On a banana split dish place two scoopfuls vanilla ice cream, cover with crushed cherries, top with marshmallow cream and decorate with one red and one green cherry. Charge 15 cents.
Place two small scoopfuls of vanilla ice cream on a china platter over the ice cream pour cherry syrup with cherries and place a Nabisco® wafer over the cream then add a scoopful of strawberry ice cream, placing it on the middle of the Nabisco® wafer.
Place another Nabisco® wafer on top of the strawberry ice cream so that it will balance evenly and top off with whipped cream and a whole cherry. Charge 20 cents. —Sydney Trau
The Flirting Prince
In a highball glass place a scoopful of vanilla ice cream, covered by half an ounce of grape juice.
Add several spoonfuls of chopped bananas and syrup and cover with a layer of strawberry ice cream. Top off with whipped cream and cherries and serve for 15 cents. —R. J. Reynolds
(Source: ©Don Bell)
Canadians can adapt this original ice cream sundae recipe for Canada Day by placing a spoonful of red-colored marshmallow creme on each side of the white vanilla ice cream. Top the patriotic sundae with a Maple Leaf cookie.
Take two small dishes of marshmallow creme and color (with cake coloring), one red and the other blue.
Then in a fancy sundae dish put a No. 10 ladleful of vanilla ice cream on one side of the ice cream put a spoonful of red marshmallow creme, and on the other side a spoonful of blue marshmallow creme, allowing the ice cream to show in the center of the dish so as to represent the national colors.
Sprinkle a spoonful of ground nut meats on top of the dish and serve.
The Marshmallow Creme called for in the recipe is an easily spreadable marshmallow-based confection that originated as a tasty filling for layer cakes.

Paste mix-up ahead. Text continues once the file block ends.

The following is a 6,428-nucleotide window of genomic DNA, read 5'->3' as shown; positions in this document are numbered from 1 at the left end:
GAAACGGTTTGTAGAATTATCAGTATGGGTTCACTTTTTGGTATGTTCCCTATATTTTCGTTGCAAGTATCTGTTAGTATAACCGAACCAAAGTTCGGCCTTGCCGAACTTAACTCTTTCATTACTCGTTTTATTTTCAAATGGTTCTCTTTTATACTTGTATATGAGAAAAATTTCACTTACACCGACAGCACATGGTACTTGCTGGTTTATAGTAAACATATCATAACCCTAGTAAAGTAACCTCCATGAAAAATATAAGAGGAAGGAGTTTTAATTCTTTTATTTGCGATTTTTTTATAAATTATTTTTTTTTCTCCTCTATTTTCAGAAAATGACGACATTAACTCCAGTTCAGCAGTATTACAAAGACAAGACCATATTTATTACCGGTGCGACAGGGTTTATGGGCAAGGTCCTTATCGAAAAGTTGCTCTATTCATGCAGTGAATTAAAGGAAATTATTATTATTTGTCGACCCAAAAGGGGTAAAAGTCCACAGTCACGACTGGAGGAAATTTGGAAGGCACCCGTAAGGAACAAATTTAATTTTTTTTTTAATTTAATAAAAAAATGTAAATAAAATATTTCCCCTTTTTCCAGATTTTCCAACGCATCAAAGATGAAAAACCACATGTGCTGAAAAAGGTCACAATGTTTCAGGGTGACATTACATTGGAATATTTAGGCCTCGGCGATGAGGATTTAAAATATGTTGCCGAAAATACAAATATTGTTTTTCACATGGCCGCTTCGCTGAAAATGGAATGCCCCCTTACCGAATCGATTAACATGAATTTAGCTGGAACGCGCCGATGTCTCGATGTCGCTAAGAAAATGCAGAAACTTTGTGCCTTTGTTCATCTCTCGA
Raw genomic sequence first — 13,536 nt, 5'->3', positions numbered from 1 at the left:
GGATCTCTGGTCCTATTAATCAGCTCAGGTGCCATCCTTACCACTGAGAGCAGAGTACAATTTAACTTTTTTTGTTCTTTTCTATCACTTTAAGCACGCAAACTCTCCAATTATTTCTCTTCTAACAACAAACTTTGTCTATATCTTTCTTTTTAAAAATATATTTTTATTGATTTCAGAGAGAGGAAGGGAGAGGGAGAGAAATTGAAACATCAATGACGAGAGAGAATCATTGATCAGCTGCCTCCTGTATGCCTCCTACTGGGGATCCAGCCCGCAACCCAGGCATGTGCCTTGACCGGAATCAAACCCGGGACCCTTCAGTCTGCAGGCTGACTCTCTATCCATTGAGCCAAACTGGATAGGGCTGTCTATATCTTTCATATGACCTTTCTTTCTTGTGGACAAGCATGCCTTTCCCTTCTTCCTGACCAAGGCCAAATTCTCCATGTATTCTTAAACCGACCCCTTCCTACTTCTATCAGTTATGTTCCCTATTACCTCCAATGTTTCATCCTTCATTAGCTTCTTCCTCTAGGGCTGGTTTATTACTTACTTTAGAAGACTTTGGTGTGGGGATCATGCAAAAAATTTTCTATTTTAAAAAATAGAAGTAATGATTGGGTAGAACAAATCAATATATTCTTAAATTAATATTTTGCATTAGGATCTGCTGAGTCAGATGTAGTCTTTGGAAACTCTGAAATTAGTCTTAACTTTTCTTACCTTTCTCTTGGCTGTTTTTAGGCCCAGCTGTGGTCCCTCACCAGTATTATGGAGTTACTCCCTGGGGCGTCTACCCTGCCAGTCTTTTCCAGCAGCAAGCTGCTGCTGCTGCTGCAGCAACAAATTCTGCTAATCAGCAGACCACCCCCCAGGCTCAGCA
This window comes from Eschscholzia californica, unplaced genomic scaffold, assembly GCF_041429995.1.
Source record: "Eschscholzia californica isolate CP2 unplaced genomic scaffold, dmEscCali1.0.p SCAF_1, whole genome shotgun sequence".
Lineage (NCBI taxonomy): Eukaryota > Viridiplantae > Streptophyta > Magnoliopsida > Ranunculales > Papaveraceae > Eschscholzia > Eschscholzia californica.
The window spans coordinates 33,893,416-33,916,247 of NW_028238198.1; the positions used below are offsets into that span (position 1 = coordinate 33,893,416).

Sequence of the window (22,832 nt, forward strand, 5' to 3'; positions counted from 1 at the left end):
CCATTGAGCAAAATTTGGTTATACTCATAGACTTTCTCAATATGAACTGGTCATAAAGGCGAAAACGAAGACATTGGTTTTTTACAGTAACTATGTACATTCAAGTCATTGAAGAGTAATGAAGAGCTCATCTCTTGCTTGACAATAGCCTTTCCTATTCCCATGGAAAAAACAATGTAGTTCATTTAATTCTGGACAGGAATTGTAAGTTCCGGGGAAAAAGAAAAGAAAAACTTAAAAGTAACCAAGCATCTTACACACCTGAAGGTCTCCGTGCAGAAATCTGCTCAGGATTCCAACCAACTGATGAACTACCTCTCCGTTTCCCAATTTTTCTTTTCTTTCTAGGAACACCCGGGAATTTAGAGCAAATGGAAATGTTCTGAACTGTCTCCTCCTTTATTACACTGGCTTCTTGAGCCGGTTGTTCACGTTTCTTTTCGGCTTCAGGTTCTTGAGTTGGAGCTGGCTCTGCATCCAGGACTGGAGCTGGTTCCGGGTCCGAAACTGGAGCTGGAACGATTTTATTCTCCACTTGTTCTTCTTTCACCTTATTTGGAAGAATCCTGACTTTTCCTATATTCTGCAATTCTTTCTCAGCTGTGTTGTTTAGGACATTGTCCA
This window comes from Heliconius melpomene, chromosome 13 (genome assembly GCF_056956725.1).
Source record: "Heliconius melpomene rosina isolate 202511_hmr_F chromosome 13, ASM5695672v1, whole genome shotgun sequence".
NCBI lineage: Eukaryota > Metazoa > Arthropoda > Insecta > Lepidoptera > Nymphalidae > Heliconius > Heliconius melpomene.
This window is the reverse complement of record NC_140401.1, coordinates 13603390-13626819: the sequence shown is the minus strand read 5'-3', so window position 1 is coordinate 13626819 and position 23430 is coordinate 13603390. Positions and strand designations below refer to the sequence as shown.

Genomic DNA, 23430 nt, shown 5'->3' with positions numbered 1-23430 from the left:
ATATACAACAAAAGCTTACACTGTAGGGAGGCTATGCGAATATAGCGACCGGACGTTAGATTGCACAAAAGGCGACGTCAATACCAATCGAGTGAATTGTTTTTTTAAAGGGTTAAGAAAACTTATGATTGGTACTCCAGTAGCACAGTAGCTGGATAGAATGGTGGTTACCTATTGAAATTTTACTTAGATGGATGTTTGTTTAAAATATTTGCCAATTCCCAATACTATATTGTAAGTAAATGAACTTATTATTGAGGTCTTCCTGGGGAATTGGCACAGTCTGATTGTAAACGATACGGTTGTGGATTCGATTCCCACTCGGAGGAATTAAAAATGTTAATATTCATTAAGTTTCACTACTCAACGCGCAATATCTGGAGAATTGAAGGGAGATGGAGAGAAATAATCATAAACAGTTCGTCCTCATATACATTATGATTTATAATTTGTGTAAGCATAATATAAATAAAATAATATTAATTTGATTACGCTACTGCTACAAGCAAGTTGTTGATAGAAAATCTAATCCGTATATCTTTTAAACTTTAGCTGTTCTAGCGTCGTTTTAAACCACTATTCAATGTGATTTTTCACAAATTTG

The first cookbook to feature its recipe was Fannie Farmer's "Boston Cooking-School Cook Book" in 1895. "Mrs. Rorer's New Cook Book" had a similar marshmallow filling recipe seven years later, in 1902.
Commercial versions of the confection were first sold in the early 1900s, and today the product can be purchased throughout North America and in many European Union supermarkets.
Brands include Solo® Marshmallow Creme, Kraft® Jet-Puffed Marshmallow Creme, and Marshmallow Fluff® manufactured by Durkee Mower Inc. A popular vegan equivalent is Suzanne's Ricemellow® Creme.
TO MAKE YOUR OWN: Visit my Homemade Icing page for an easy recipe for Marshmallow Creme.
One ladle each of vanilla and strawberry ice cream in a sundae dish. A ladle each of crushed pineapple and strawberry. A small quantity of sliced bananas. Top with whipped cream and a red and green cherry. Sells for 15 cents. (Don C. Vann)
Make a regular sundae with crushed pineapple and top with a spoonful of whole or chopped walnut meats. Price, 10 cents.
The Waldorf Sundae
View of Palm Garden (Dining Room), Waldorf Astoria in 1902
(Source: Library of Congress Prints and Photographs Div. Washington, D.C., LC-USZ62-41729)
The original Waldorf Astoria Hotel was situated along Fifth Avenue in New York City and opened in 1893. It was later demolished in 1929 to make way for the building of the Empire State Building on the same site.
The Waldorf Astoria became famous for its lavish dinners and glamorous charity events that attracted wealthy celebrities, and its name inspired Restaurant-style dessert recipes like the vintage original ice cream sundae recipe featured below.
Miss Lillian Woods also says that the name Waldorf Sundae is suggested by the resemblance of the mixture to the well known Waldorf Salad.
Put a small dipperful of chocolate cream in a sundae dish and over the ice cream put a ladleful of crushed fruit syrup over the syrup put a ladleful of whipped cream and top with broken pecan or hickory nutmeats.
The syrup is made by cutting up fine one orange, a small bunch of Malaga grapes, a few Maraschino cherries, and a little crushed pineapple.
Mix all together, add enough simple syrup to produce a mixture of about the same density as that of ordinary crushed fruit syrup, and enough of the juice from the Maraschino cherries to give the mixture the desired color the syrup is then ready to serve.
A fruit bowl filled with this mixture and placed on the service corner at the soda fountain, according to the author, "looks inviting and catches many an order for itself." —Miss Lillian Woods
Also see the authentic Waldorf Sundae Topping recipe that makes any serving of ice cream taste extra special.
The Waldorf Astoria on Fifth Avenue, New York City, 1903
(Source: Library of Congress Prints and Photographs Div. Washington, D.C., LC-DIG-stereo-1s07475)